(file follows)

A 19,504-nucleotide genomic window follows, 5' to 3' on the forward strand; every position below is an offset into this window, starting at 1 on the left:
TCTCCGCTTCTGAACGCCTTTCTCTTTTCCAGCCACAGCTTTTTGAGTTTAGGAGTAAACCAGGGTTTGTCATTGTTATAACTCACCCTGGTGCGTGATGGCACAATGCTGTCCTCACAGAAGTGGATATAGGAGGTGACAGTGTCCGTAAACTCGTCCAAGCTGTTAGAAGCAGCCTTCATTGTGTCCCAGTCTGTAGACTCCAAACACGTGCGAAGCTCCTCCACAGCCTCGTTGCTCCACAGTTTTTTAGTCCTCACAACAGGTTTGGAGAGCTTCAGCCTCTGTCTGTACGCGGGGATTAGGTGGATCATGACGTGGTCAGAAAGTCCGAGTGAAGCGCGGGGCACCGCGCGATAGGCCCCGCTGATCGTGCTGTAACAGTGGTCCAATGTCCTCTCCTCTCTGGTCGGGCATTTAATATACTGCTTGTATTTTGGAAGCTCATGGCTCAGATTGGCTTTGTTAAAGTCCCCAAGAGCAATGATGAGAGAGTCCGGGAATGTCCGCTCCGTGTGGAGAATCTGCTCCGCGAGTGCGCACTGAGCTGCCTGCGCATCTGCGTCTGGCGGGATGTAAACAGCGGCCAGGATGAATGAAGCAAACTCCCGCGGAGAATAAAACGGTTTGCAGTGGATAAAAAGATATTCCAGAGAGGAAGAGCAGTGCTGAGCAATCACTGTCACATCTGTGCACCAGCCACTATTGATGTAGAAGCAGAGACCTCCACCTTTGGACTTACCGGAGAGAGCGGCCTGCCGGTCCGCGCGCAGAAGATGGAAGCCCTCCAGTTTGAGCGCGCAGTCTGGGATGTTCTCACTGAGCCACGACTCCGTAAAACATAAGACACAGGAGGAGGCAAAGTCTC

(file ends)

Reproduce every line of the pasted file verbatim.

A 19,504-nucleotide genomic window follows, 5' to 3' on the forward strand; every position below is an offset into this window, starting at 1 on the left:
TCTCCGCTTCTGAACGCCTTTCTCTTTTCCAGCCACAGCTTTTTGAGTTTAGGAGTAAACCAGGGTTTGTCATTGTTATAACTCACCCTGGTGCGTGATGGCACAATGCTGTCCTCACAGAAGTGGATATAGGAGGTGACAGTGTCCGTAAACTCGTCCAAGCTGTTAGAAGCAGCCTTCATTGTGTCCCAGTCTGTAGACTCCAAACACGTGCGAAGCTCCTCCACAGCCTCGTTGCTCCACAGTTTTTTAGTCCTCACAACAGGTTTGGAGAGCTTCAGCCTCTGTCTGTACGCGGGGATTAGGTGGATCATGACGTGGTCAGAAAGTCCGAGTGAAGCGCGGGGCACCGCGCGATAGGCCCCGCTGATCGTGCTGTAACAGTGGTCCAATGTCCTCTCCTCTCTGGTCGGGCATTTAATATACTGCTTGTATTTTGGAAGCTCATGGCTCAGATTGGCTTTGTTAAAGTCCCCAAGAGCAATGATGAGAGAGTCCGGGAATGTCCGCTCCGTGTGGAGAATCTGCTCCGCGAGTGCGCACTGAGCTGCCTGCGCATCTGCGTCTGGCGGGATGTAAACAGCGGCCAGGATGAATGAAGCAAACTCCCGCGGAGAATAAAACGGTTTGCAGTGGATAAAAAGATATTCCAGAGAGGAAGAGCAGTGCTGAGCAATCACTGTCACATCTGTGCACCAGCCACTATTGATGTAGAAGCAGAGACCTCCACCTTTGGACTTACCGGAGAGAGCGGCCTGCCGGTCCGCGCGCAGAAGATGGAAGCCCTCCAGTTTGAGCGCGCAGTCTGGGATGTTCTCACTGAGCCACGACTCCGTAAAACATAAGACACAGGAGGAGGCAAAGTCTC